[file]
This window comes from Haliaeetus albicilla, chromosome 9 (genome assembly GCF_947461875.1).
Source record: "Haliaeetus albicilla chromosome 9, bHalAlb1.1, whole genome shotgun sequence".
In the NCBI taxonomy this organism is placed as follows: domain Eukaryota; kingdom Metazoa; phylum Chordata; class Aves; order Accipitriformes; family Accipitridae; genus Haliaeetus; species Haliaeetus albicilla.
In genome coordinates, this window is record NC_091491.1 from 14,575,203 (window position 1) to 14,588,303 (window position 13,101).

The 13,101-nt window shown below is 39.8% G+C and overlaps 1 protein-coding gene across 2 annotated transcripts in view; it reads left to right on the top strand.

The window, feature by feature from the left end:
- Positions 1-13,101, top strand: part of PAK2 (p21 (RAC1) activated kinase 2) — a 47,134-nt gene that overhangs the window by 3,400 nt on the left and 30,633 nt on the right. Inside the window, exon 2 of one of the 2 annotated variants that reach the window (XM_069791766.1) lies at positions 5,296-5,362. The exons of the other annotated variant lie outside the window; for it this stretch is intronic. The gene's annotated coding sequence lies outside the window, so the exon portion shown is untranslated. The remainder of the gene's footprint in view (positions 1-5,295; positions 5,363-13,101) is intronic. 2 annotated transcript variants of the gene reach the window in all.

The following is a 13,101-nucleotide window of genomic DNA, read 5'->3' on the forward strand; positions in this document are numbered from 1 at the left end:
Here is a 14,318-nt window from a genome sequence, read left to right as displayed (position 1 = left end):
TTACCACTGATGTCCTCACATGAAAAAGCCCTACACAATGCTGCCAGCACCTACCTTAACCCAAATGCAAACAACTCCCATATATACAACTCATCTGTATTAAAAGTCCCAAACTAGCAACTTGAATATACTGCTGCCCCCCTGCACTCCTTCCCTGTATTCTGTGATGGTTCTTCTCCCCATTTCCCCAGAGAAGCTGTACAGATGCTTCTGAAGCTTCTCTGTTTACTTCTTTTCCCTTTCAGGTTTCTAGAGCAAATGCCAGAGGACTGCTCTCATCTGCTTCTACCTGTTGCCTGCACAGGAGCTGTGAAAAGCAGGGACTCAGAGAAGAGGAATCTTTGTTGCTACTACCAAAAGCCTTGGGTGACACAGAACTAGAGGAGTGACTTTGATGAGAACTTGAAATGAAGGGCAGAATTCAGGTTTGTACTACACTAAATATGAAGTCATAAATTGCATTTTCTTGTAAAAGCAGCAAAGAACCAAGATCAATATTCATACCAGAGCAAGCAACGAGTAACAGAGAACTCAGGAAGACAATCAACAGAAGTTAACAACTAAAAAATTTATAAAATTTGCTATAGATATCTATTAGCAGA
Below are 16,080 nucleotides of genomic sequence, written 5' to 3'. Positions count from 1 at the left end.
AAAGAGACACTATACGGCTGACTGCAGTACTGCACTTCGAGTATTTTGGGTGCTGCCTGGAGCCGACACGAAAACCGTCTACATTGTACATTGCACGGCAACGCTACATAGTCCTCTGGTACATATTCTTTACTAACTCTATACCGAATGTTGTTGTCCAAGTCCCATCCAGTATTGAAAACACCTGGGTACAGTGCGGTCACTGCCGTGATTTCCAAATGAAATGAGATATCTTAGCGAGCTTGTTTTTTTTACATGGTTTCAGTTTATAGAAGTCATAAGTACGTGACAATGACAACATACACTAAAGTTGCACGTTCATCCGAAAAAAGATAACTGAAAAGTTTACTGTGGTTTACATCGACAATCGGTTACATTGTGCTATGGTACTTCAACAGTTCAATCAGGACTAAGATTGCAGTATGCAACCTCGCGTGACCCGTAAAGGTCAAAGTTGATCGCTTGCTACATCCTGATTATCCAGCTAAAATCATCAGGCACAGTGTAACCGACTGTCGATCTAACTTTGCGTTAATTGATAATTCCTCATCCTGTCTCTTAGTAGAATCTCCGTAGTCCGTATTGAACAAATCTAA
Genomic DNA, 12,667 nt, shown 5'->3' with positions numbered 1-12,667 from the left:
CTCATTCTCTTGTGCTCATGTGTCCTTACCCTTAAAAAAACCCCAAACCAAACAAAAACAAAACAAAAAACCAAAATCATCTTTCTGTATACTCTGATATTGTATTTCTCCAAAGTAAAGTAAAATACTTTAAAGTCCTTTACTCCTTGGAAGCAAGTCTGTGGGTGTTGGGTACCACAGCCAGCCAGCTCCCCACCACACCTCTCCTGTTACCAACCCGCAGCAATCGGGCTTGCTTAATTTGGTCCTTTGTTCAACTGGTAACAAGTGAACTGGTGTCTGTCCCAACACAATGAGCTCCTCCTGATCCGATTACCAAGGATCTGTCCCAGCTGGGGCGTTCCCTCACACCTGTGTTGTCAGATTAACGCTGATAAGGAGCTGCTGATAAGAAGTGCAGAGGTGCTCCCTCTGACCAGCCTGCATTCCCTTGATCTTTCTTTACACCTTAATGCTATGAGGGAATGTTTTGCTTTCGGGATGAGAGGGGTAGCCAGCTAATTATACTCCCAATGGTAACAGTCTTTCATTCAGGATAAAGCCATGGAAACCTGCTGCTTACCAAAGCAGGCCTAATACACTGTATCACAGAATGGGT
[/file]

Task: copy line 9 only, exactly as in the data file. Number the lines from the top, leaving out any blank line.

Here is a 14,318-nt window from a genome sequence, read left to right as displayed (position 1 = left end):